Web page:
The federally regulated and guaranteed FHA Reverse Mortgage is known as a Home Equity Conversion Mortgage (HECM).
What is a Home Equity Conversion Mortgage (HECM)?
An HECM is a federally regulated program for homeowners aged 62 and older. It allows the equity in your home to pay you, rather than you paying for the home. The HECM is a safe way for you to access the equity in your home without ever making a mortgage payment.
How is the program “safe” for senior homeowners?
No matter what happens in the economy, how much money you receive, or how long you live in your home, you will never be required to make a mortgage payment. In addition, no matter what happens to your lender or your home’s value, you have guaranteed access to your money.
Who owns the home if I take an HECM mortgage?
You own the home. However, you pledge the home as collateral.
What happens if in the future, the loan exceeds the value of the home?
Your HECM will continue – thanks to the federal insurance. If it is set up with a line of credit, it will continue, as well as any monthly disbursements you have set up.
How are HECM mortgages different today?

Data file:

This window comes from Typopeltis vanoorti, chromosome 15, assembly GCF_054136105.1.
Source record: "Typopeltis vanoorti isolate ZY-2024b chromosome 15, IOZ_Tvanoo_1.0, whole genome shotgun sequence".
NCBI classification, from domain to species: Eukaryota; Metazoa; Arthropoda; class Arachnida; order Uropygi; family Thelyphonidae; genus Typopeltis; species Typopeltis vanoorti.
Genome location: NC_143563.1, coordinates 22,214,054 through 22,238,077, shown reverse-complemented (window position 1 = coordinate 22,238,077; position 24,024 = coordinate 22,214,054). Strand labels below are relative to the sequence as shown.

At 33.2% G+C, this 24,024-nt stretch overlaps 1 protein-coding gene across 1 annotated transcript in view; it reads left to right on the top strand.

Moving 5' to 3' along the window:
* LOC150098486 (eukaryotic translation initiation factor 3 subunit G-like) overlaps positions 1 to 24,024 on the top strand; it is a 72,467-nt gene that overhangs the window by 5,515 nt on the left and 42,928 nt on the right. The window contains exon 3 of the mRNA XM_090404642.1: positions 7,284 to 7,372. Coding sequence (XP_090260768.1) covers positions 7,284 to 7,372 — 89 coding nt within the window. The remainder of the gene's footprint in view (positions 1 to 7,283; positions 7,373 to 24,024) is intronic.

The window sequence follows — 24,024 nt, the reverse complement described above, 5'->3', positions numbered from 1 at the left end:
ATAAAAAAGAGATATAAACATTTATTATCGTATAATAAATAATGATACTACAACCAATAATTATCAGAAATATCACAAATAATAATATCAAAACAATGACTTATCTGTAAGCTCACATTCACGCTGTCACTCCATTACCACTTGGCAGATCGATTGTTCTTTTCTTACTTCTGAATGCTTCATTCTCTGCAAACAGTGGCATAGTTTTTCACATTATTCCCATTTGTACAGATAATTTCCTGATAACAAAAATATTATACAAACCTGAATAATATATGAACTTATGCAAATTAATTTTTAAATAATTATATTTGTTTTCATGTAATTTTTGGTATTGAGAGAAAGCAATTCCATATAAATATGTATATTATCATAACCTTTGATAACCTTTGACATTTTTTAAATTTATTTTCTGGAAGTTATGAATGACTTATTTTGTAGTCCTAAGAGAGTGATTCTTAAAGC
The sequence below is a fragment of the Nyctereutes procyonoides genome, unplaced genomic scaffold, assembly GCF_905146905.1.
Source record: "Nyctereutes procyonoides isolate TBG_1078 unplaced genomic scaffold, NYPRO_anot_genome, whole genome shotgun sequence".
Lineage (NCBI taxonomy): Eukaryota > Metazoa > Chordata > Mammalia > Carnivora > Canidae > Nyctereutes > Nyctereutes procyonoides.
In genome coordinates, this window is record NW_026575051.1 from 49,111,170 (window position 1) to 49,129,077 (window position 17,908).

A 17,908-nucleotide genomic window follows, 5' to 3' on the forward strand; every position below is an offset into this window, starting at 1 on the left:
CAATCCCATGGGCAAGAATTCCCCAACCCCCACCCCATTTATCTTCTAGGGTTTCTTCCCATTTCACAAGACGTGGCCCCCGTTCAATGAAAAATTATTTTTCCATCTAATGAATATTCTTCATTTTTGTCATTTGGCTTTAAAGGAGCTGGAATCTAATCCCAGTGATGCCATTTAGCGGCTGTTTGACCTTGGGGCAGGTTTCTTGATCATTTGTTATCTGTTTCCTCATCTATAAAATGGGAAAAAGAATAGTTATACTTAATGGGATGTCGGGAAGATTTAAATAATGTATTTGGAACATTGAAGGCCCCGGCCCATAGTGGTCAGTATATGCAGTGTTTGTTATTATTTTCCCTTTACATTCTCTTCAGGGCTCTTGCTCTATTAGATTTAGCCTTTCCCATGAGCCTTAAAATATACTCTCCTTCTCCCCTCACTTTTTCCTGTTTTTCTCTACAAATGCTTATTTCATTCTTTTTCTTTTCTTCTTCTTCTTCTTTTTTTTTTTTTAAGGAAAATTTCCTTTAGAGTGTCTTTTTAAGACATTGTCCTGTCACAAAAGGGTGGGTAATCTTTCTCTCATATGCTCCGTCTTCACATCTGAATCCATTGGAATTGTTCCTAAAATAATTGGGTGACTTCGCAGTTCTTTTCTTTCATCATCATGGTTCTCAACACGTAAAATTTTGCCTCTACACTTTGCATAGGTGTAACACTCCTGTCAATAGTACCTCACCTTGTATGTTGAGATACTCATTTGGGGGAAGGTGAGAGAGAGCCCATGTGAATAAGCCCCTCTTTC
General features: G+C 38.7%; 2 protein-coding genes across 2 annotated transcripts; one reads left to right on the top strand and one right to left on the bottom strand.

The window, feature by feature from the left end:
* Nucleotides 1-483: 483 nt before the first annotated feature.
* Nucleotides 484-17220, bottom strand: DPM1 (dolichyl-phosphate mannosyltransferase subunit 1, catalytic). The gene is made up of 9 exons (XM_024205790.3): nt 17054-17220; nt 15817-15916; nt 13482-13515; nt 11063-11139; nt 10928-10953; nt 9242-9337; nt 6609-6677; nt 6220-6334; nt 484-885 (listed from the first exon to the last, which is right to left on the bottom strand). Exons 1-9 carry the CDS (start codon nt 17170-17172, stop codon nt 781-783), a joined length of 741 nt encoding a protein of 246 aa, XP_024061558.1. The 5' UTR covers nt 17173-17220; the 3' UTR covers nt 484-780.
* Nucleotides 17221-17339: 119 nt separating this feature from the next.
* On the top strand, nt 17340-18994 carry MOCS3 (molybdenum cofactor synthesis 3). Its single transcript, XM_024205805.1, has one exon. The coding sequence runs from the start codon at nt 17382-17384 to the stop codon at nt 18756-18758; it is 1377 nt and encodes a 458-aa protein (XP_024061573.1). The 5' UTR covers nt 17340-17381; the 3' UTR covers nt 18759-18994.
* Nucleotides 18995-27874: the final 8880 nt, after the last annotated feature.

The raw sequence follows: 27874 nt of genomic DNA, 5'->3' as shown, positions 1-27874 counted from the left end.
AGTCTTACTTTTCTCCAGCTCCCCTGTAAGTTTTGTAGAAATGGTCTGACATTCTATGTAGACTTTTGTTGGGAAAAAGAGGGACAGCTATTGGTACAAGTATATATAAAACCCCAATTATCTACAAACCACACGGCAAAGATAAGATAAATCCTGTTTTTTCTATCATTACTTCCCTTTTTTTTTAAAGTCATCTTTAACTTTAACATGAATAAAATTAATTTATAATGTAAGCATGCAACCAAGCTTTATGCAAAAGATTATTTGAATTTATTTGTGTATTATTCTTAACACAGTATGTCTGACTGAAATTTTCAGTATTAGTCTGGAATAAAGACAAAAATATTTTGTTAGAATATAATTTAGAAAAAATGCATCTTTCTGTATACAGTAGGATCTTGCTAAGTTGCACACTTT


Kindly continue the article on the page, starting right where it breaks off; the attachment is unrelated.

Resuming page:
Today’s HECM mortgages are highly regulated by state and federal laws to make them safe and to protect you. Among others, the following regulations apply: -You retain title to the home. -No equity share is allowed, meaning the lender does not slowly take over your home. -Fees and costs are federally regulated.
How does an HECM mortgage compare to a conventional mortgage?
In a conventional forward mortgage, you make monthly payments to the bank eventually paying off the mortgage over time. With an HECM mortgage, you receive cash from your lender, as lump sum up front, as monthly installments or as a line of credit that grows over time. As long as you live in your home, you never have to pay off a single dollar of the loan.
What restrictions apply to the cash I receive from an HECM?
It is your money and you can use it the way you want. It’s non-taxable and does not affect Social Security payments. We do recommend that you talk to a competent financial adviser to determine the effect on any other benefits you may be receiving.
When does an HECM become due and what happens then?
When you no longer live in your home or when you pass away, the HECM becomes due. You or your heirs have two options:
1. Pay off the HECM including the accrued interest and retain ownership.
2. Give up ownership of the home and receive the difference between the net sales proceeds and the loan balance. You will not be liable for any shortfall if the sales proceeds do not cover the loan. Your loan may also become due and payable if you do not continue meeting the terms of the loan. (For example, paying taxes and insurance owed on the property.)
What are my obligations under an HECM?
With an HECM you retain title to your home. This means that you also have all your obligations as a homeowner. You are responsible for the homeowner taxes and insurance.
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